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US, German Automakers Adopt Fast-Charging Standard at Odds with Nissan, Toyota

Audi, BMW, Chrysler, Daimler, Ford, General Motors, Porsche and Volkswagen have agreed to standardize a single-port fast charging approach, called DC-fast charging with a Combined Charging System, for use on electric vehicles in Europe and the United States – bypassing the CHAdeMO charging standard already used by Japanese cars including the Nissan Leaf.

The combined charging system agreed by the European and American automakers   integrates one-phase AC-charging, fast three-phase AC-charging, DC-charging at home and ultra-fast DC-charging at public stations, all in one vehicle inlet. The automakers says this will allow customers to charge at most existing charging stations regardless of power source and may speed more affordable adoption of a standardized infrastructure. The first vehicles using this technology will be launched to the market in 2013, the companies say.

The International Society of Automotive Engineers (SAE) chose the Combined Charging System as its fast-charging method; the standard will be published this summer. ACEA, the European association of vehicle manufacturers, has also selected the Combined Charging System as its AC/DC-charging interface for all new vehicle types in Europe beginning in 2017.

The eight automakers say the plug will standardize charging across the US and Europe, reducing development and infrastructure complexity and cost-of-ownership for customers. However, GreenCarReports.com writes the plug is incompatible with current Japanese models that use the CHAdeMO charging system. In March 2010, Toyota, Nissan, Mitsubishi, Fuji Heavy Industries and Tokyo Electric Power all agreed to CHAdeMO as the standard for electric vehicle recharging stations.

CHAdeMO is an abbreviation of “CHArge de MOve,” which translates to “charge for moving.” It also is a pun for “O cha demo ikaga desuka” in Japanese, which means “Let’s have a tea while charging.”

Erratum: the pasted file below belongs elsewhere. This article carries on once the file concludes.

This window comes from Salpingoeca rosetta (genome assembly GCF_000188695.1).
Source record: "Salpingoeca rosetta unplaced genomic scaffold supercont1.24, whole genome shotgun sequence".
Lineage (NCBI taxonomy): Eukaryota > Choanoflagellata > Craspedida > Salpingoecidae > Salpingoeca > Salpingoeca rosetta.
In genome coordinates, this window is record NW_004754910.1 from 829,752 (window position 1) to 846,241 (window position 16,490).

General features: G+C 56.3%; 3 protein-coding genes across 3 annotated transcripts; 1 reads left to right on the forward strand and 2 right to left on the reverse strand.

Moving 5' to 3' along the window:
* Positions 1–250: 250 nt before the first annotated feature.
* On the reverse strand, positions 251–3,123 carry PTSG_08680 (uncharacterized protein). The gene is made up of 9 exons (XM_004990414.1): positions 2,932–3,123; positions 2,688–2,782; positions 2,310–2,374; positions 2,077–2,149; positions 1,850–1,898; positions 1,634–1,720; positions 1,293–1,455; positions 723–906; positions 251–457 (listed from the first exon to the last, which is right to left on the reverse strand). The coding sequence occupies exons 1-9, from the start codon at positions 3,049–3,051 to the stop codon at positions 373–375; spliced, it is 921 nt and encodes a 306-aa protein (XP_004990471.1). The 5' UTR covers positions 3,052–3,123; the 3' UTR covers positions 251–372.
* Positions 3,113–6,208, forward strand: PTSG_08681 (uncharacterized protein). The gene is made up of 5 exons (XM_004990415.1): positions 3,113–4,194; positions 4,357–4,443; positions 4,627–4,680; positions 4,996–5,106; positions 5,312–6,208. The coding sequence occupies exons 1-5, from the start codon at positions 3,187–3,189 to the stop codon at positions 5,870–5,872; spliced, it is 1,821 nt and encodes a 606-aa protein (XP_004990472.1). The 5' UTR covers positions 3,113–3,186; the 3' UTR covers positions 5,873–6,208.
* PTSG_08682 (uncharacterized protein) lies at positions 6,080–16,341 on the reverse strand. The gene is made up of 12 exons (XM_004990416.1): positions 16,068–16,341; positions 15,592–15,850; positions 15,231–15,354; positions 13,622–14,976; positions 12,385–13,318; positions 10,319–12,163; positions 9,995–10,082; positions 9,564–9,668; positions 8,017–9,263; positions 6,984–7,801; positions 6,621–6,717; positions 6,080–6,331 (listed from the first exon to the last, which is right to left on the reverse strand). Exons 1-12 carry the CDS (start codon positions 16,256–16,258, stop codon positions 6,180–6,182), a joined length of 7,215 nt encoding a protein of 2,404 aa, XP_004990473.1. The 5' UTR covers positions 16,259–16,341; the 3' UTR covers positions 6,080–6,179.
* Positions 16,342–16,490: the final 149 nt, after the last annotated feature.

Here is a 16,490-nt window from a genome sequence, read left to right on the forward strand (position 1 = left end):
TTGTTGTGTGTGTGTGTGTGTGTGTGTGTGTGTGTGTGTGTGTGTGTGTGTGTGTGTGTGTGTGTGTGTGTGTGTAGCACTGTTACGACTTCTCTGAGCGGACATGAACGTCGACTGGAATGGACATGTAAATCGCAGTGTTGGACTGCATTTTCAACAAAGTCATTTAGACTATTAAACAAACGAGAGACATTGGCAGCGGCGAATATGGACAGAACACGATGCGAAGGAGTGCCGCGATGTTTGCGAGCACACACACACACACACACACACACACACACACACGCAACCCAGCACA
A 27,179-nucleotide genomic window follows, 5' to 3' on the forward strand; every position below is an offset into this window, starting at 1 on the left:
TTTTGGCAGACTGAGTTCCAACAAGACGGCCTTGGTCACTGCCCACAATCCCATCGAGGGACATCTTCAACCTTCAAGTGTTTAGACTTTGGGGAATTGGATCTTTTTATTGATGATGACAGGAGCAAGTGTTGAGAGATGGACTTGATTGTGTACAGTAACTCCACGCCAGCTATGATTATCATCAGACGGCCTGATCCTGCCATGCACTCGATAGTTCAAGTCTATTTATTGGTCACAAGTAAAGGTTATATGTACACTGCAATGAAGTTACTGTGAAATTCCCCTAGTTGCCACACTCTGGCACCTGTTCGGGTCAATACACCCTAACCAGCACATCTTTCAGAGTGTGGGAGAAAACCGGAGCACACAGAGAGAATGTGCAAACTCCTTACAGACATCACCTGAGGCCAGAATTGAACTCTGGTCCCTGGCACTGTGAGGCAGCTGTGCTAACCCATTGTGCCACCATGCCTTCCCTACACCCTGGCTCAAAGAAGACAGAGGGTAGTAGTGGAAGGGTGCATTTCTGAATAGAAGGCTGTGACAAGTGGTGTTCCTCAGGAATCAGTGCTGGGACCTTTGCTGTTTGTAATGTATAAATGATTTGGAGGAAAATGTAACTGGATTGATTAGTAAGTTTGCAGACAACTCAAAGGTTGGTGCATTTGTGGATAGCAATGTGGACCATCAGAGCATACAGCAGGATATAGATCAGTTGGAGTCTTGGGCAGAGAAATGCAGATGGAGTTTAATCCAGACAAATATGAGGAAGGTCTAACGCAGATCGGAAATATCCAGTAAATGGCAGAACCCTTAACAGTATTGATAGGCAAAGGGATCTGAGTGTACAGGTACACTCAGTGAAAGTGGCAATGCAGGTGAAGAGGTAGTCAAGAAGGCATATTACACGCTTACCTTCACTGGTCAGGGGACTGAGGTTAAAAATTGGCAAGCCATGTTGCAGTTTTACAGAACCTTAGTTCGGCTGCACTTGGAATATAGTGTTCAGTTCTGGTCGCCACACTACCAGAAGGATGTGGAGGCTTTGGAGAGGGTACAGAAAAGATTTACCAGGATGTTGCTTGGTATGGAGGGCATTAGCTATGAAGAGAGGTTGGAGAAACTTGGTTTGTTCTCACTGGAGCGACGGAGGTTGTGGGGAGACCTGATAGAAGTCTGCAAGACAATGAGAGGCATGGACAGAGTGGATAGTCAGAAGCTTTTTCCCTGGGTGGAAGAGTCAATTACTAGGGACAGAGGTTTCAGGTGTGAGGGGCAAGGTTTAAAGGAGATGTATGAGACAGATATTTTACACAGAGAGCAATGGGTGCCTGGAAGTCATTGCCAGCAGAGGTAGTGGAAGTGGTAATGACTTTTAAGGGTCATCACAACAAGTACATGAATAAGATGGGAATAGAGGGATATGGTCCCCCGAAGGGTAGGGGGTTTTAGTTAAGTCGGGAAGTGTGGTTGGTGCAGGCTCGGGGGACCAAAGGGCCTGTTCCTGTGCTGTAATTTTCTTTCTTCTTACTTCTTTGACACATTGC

While SAE’s decision rejects the CHAdeMO standard, Nissan has already launched a Leaf marketing campaign in Europe, Torque News reports. As part of the campaign, tne city will win a network of 30 CHAdeMO quick charge stations.

Utility NRG Energy has said it install 200 quick-charge stations in California over the next four years, and Torque News reports that these will initially follow the CHAdeMO standard – but that the SAE standard will be incorporated once carmakers start using it in their vehicles.

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One thought on “US, German Automakers Adopt Fast-Charging Standard at Odds with Nissan, Toyota

  1. I use a CHAdeMO connector at least twice per week. I know that it works and I know that Mitsubishi and Nissan have mastered rapid charging. Nissan has mastered it without a heavier, complex active cooling system, which is more advanced than any other manufacturer.

    The companies behind the SAE combo connector have no cars that have demonstrated the ability to quick charge. Couple that with a new, untested protocol and I think we have a recipe for more negative press for electric vehicles. I just don’t see these guys getting it right the first or second time. They are all newbies to ev’s and most don’t seem too serious about it.

    Based on what I’ve seen, Nissan is the only major manufacturer that is serious about having a real 100% electric line-up. They sell CHAdeMO vehicles worldwide, right now. No other manufacturer has even flirted with competing with them in scale or distribution. That fact alone should tells us what the stand will be.

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